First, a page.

Migrate IBM mainframe applications to Azure with TmaxSoft OpenFrame

Azure Bastion
Azure ExpressRoute
Azure Files
Azure SQL Database
Azure Virtual Machines

Solution ideas

This article describes a solution idea. Your cloud architect can use this guidance to help visualize the major components for a typical implementation of this architecture. Use this article as a starting point to design a well-architected solution that aligns with your workload's specific requirements.

Lift and shift, also known as rehosting, is the process of mainframe migration to produce an exact copy of an application, workload, and all associated data from one environment to another. Mainframe applications can be migrated from on-premises to public or private cloud.

TmaxSoft OpenFrame is a rehosting solution that makes it easy to lift-and-shift existing IBM zSeries mainframe applications to Microsoft Azure, using a no-code approach. TmaxSoft quickly migrates an existing application, as is, to a zSeries mainframe emulation environment on Azure.

This article illustrates how the TmaxSoft OpenFrame solution runs on Azure. The approach consists of two virtual machines (VMs) running Linux in an active-active configuration. An Azure Load Balancer distributes incoming traffic between the VMs. OpenFrame emulation software runs on the VMs and provides a zSeries runtime and facilities. Working with the OpenFrame software is an Azure SQL Database. This modernized database layer includes built-in business continuity features.

Potential use cases

Many scenarios can benefit from TmaxSoft OpenFrame lift and shift. Possibilities include the following cases:

  • Businesses seeking to modernize infrastructure and escape the high costs, limitations, and rigidity associated with mainframes.
  • Organizations opting to move IBM zSeries mainframe workloads to the cloud without the side effects of a complete redevelopment.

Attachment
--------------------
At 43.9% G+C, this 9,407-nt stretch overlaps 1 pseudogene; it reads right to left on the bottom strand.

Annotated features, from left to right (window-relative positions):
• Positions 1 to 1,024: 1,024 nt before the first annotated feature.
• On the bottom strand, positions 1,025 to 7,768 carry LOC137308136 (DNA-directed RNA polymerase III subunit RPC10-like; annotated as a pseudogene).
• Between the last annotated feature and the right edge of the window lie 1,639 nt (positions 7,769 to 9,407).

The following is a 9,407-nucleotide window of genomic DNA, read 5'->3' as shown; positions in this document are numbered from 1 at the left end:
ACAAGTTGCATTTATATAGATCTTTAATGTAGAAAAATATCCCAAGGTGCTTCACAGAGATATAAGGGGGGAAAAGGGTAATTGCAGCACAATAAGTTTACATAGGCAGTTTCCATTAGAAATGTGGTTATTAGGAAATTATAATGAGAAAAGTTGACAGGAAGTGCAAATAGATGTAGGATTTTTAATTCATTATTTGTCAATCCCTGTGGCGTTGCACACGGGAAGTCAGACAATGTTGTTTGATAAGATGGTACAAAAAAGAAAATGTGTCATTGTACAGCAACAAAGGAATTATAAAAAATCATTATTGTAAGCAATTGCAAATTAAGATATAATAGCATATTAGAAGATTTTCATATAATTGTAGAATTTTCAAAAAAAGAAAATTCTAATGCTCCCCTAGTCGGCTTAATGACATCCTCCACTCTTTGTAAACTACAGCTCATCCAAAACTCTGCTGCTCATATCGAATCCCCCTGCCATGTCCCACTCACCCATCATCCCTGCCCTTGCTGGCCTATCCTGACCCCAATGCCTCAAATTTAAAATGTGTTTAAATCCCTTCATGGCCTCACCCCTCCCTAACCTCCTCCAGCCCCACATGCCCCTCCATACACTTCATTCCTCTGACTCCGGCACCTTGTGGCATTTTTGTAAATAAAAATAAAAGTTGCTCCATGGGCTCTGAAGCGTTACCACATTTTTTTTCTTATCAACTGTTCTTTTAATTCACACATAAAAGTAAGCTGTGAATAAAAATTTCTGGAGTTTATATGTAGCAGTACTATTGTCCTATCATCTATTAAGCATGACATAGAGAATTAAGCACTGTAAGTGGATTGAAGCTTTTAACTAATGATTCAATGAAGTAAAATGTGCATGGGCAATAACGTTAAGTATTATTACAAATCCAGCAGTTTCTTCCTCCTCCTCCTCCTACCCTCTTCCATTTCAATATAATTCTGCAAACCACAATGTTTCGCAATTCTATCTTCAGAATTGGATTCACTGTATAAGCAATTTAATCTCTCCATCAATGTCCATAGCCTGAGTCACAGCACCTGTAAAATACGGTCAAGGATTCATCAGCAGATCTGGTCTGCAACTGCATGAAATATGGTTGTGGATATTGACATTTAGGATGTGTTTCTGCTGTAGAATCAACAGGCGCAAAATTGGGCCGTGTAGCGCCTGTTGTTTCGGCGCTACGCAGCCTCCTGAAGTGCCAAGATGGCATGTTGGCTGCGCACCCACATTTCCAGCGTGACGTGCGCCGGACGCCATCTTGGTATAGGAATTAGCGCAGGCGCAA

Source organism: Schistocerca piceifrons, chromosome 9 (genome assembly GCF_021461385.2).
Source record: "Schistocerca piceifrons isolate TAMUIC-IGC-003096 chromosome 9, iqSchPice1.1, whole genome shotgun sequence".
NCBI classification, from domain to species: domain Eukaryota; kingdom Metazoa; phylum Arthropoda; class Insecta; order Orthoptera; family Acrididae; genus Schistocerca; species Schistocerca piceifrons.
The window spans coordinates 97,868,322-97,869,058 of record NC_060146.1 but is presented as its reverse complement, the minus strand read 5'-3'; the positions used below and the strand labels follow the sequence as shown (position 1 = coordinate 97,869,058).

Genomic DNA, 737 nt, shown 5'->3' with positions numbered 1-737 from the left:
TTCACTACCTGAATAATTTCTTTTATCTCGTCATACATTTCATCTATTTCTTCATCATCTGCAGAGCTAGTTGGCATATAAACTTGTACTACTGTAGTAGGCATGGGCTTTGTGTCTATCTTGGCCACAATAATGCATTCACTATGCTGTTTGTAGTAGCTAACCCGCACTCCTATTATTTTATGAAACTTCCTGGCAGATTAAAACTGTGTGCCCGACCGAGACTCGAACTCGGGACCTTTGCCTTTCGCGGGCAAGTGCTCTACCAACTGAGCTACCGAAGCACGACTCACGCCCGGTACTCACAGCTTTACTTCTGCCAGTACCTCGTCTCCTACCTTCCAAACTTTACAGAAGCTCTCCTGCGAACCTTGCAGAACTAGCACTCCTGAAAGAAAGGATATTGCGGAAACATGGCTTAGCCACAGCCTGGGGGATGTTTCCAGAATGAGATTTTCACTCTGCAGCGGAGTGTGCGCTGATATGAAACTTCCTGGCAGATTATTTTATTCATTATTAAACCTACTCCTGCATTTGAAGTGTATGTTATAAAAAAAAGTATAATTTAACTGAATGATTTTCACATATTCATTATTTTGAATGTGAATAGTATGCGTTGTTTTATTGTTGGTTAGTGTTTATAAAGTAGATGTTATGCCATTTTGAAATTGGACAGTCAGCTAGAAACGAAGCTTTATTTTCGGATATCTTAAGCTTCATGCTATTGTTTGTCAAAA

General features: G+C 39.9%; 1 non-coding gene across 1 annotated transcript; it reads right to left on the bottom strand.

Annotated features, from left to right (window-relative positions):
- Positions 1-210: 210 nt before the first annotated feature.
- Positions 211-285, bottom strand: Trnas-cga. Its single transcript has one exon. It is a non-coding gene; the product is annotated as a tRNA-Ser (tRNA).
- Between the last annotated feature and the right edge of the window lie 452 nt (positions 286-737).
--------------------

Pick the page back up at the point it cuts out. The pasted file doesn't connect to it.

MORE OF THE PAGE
• IBM zSeries mainframe customers who need to migrate mission-critical applications while maintaining continuity with other on-premises applications.
  • Teams looking for the horizontal and vertical scalability that Azure offers.
  • Businesses that favor solutions offering disaster recovery options.


The following diagram shows the patient record creation request flow:

Architecture diagram showing a lift and shift implementation that migrates IBM zSeries mainframes to Azure.

Download a Visio file of this architecture.

At the center of the diagram are two virtual machines. Labeled boxes indicate that TmaxSoft OpenFrame software runs on the machines, and each box represents a different type of software. These programs migrate applications to Azure and handle transaction processes. They also manage batch programs and provide security. A load balancer is pictured above the virtual machines. Arrows show that it distributes incoming traffic between the machines. Below the virtual machines, a file sharing system is pictured, and to the right is a database. From arrows, it's clear that the virtual machines communicate with the file share and the database. A dotted line surrounds all these components. Outside that line are on-premises users, Azure users, and disaster recovery services. Arrows show the users interacting with the system. :::image-end:::

  1. On-premises users interact with OpenFrame applications by using 3270 WebTerminal, OFManager, and OFStudio:

  2. Azure ExpressRoute creates private connections between the on-premises infrastructure and Azure. Transport Layer Security (TLS) connections that use port 443 provide access to web-based applications:

    • After migration, the web application presentation layer remains virtually unchanged. As a result, end users require minimal retraining. Alternatively, the web application presentation layer can be updated to align with UX goals.
    • Azure Bastion hosts work to maximize security. While giving administrators access to VMs, these hosts minimize the number of open ports.
    • OpenFrame provides middleware integration. For instance, this functionality works with web services and message queues (MQs).